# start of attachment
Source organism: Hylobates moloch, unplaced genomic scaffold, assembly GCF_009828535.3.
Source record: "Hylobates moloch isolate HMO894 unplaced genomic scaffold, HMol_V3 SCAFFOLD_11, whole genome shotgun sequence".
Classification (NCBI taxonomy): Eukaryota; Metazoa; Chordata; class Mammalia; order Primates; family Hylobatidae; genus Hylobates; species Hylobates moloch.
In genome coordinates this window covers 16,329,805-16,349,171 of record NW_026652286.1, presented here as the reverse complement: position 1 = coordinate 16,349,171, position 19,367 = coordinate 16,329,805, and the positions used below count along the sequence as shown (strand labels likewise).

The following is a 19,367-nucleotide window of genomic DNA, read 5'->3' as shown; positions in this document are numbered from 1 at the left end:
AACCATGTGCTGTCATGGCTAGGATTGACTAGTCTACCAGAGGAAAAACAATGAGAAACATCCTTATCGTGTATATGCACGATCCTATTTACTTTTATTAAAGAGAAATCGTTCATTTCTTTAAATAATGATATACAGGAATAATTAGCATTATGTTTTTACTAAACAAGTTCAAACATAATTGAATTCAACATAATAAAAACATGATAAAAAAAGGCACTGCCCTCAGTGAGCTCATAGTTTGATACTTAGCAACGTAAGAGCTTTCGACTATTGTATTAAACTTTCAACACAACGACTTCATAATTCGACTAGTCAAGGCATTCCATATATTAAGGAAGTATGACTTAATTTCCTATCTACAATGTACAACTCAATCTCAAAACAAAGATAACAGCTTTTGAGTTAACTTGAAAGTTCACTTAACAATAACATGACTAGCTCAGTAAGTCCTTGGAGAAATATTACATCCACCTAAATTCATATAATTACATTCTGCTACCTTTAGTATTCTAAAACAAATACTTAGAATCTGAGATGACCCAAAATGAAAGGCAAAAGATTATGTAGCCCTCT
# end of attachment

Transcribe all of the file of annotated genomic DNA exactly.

Source organism: Hylobates moloch, unplaced genomic scaffold, assembly GCF_009828535.3.
Source record: "Hylobates moloch isolate HMO894 unplaced genomic scaffold, HMol_V3 SCAFFOLD_11, whole genome shotgun sequence".
Classification (NCBI taxonomy): Eukaryota; Metazoa; Chordata; class Mammalia; order Primates; family Hylobatidae; genus Hylobates; species Hylobates moloch.
In genome coordinates this window covers 16,329,805-16,349,171 of record NW_026652286.1, presented here as the reverse complement: position 1 = coordinate 16,349,171, position 19,367 = coordinate 16,329,805, and the positions used below count along the sequence as shown (strand labels likewise).

The following is a 19,367-nucleotide window of genomic DNA, read 5'->3' as shown; positions in this document are numbered from 1 at the left end:
AACCATGTGCTGTCATGGCTAGGATTGACTAGTCTACCAGAGGAAAAACAATGAGAAACATCCTTATCGTGTATATGCACGATCCTATTTACTTTTATTAAAGAGAAATCGTTCATTTCTTTAAATAATGATATACAGGAATAATTAGCATTATGTTTTTACTAAACAAGTTCAAACATAATTGAATTCAACATAATAAAAACATGATAAAAAAAGGCACTGCCCTCAGTGAGCTCATAGTTTGATACTTAGCAACGTAAGAGCTTTCGACTATTGTATTAAACTTTCAACACAACGACTTCATAATTCGACTAGTCAAGGCATTCCATATATTAAGGAAGTATGACTTAATTTCCTATCTACAATGTACAACTCAATCTCAAAACAAAGATAACAGCTTTTGAGTTAACTTGAAAGTTCACTTAACAATAACATGACTAGCTCAGTAAGTCCTTGGAGAAATATTACATCCACCTAAATTCATATAATTACATTCTGCTACCTTTAGTATTCTAAAACAAATACTTAGAATCTGAGATGACCCAAAATGAAAGGCAAAAGATTATGTAGCCCTCT